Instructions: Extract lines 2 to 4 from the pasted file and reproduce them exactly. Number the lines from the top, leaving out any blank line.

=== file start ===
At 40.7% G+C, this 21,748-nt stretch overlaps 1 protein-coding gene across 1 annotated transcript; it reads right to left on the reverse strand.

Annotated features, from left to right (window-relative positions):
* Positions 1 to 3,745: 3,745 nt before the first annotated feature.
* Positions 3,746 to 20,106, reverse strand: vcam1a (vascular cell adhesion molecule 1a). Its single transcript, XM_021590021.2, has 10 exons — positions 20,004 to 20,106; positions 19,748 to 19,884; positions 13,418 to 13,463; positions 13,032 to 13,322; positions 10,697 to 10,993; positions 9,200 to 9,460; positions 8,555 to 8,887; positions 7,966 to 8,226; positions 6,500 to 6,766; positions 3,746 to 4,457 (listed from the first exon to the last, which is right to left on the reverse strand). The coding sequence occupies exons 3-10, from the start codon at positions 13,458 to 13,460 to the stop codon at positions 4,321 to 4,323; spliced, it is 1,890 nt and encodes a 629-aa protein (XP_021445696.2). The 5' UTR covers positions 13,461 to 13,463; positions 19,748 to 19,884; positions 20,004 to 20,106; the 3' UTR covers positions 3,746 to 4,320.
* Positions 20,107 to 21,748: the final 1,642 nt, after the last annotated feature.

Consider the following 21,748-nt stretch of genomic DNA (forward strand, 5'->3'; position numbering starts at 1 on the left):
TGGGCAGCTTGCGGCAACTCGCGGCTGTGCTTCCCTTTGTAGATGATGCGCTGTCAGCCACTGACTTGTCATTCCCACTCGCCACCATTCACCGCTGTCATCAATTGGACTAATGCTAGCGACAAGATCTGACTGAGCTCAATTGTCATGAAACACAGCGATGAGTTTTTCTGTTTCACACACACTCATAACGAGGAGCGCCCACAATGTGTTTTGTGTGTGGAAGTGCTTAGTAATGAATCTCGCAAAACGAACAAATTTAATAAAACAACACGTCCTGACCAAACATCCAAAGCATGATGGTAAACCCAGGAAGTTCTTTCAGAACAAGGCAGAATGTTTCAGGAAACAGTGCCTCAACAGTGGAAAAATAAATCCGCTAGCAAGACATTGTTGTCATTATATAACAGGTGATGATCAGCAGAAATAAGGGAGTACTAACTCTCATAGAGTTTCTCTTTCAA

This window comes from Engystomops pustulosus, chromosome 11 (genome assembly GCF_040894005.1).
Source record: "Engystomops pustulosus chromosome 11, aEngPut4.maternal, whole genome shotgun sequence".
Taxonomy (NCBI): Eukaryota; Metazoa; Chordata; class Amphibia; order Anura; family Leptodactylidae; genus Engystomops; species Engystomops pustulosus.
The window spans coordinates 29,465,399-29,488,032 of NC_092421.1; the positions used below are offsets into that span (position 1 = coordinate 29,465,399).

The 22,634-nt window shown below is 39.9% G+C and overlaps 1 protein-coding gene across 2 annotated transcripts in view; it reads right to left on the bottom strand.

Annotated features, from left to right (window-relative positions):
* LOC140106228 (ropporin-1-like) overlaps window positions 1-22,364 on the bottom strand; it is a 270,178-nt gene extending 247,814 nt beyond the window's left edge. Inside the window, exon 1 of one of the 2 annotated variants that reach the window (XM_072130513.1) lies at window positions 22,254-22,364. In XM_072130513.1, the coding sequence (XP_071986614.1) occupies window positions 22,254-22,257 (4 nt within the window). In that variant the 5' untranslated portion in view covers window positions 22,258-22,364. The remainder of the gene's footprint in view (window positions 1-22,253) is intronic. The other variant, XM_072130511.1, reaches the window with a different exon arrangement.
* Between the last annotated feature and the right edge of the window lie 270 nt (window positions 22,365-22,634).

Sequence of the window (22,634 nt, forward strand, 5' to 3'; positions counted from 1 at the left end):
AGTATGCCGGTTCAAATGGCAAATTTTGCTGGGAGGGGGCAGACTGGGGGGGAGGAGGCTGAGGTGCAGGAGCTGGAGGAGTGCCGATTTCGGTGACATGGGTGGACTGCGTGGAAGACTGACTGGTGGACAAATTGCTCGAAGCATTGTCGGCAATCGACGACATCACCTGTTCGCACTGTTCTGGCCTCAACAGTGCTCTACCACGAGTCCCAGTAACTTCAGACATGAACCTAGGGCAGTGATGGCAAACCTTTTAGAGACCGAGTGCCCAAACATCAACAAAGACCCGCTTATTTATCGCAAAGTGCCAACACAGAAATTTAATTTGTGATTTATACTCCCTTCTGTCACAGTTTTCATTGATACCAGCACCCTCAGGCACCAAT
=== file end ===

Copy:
Annotated features, from left to right (window-relative positions):
* Positions 1 to 3,745: 3,745 nt before the first annotated feature.
* Positions 3,746 to 20,106, reverse strand: vcam1a (vascular cell adhesion molecule 1a). Its single transcript, XM_021590021.2, has 10 exons — positions 20,004 to 20,106; positions 19,748 to 19,884; positions 13,418 to 13,463; positions 13,032 to 13,322; positions 10,697 to 10,993; positions 9,200 to 9,460; positions 8,555 to 8,887; positions 7,966 to 8,226; positions 6,500 to 6,766; positions 3,746 to 4,457 (listed from the first exon to the last, which is right to left on the reverse strand). The coding sequence occupies exons 3-10, from the start codon at positions 13,458 to 13,460 to the stop codon at positions 4,321 to 4,323; spliced, it is 1,890 nt and encodes a 629-aa protein (XP_021445696.2). The 5' UTR covers positions 13,461 to 13,463; positions 19,748 to 19,884; positions 20,004 to 20,106; the 3' UTR covers positions 3,746 to 4,320.